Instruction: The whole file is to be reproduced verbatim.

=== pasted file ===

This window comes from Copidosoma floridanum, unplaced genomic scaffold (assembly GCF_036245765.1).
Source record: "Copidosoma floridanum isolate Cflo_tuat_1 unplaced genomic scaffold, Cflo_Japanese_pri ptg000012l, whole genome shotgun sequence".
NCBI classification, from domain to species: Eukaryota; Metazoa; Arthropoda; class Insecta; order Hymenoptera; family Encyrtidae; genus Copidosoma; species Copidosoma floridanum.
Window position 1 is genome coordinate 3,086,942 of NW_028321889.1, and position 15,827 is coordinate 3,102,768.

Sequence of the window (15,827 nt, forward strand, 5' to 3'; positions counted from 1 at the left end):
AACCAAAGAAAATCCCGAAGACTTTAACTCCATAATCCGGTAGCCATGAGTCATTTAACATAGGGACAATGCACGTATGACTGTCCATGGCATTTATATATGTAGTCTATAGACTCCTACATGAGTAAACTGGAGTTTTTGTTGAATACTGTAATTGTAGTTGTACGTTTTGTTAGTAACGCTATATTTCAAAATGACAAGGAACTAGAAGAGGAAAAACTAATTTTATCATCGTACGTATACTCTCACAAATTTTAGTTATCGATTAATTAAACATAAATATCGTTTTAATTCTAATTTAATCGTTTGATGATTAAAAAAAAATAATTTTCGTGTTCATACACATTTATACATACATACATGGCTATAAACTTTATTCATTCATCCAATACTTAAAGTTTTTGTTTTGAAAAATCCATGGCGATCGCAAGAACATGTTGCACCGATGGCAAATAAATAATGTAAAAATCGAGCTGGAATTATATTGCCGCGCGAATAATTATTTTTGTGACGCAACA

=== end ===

This window comes from Copidosoma floridanum, unplaced genomic scaffold (assembly GCF_036245765.1).
Source record: "Copidosoma floridanum isolate Cflo_tuat_1 unplaced genomic scaffold, Cflo_Japanese_pri ptg000012l, whole genome shotgun sequence".
NCBI classification, from domain to species: Eukaryota; Metazoa; Arthropoda; class Insecta; order Hymenoptera; family Encyrtidae; genus Copidosoma; species Copidosoma floridanum.
Window position 1 is genome coordinate 3,086,942 of NW_028321889.1, and position 15,827 is coordinate 3,102,768.

Sequence of the window (15,827 nt, forward strand, 5' to 3'; positions counted from 1 at the left end):
AACCAAAGAAAATCCCGAAGACTTTAACTCCATAATCCGGTAGCCATGAGTCATTTAACATAGGGACAATGCACGTATGACTGTCCATGGCATTTATATATGTAGTCTATAGACTCCTACATGAGTAAACTGGAGTTTTTGTTGAATACTGTAATTGTAGTTGTACGTTTTGTTAGTAACGCTATATTTCAAAATGACAAGGAACTAGAAGAGGAAAAACTAATTTTATCATCGTACGTATACTCTCACAAATTTTAGTTATCGATTAATTAAACATAAATATCGTTTTAATTCTAATTTAATCGTTTGATGATTAAAAAAAAATAATTTTCGTGTTCATACACATTTATACATACATACATGGCTATAAACTTTATTCATTCATCCAATACTTAAAGTTTTTGTTTTGAAAAATCCATGGCGATCGCAAGAACATGTTGCACCGATGGCAAATAAATAATGTAAAAATCGAGCTGGAATTATATTGCCGCGCGAATAATTATTTTTGTGACGCAACA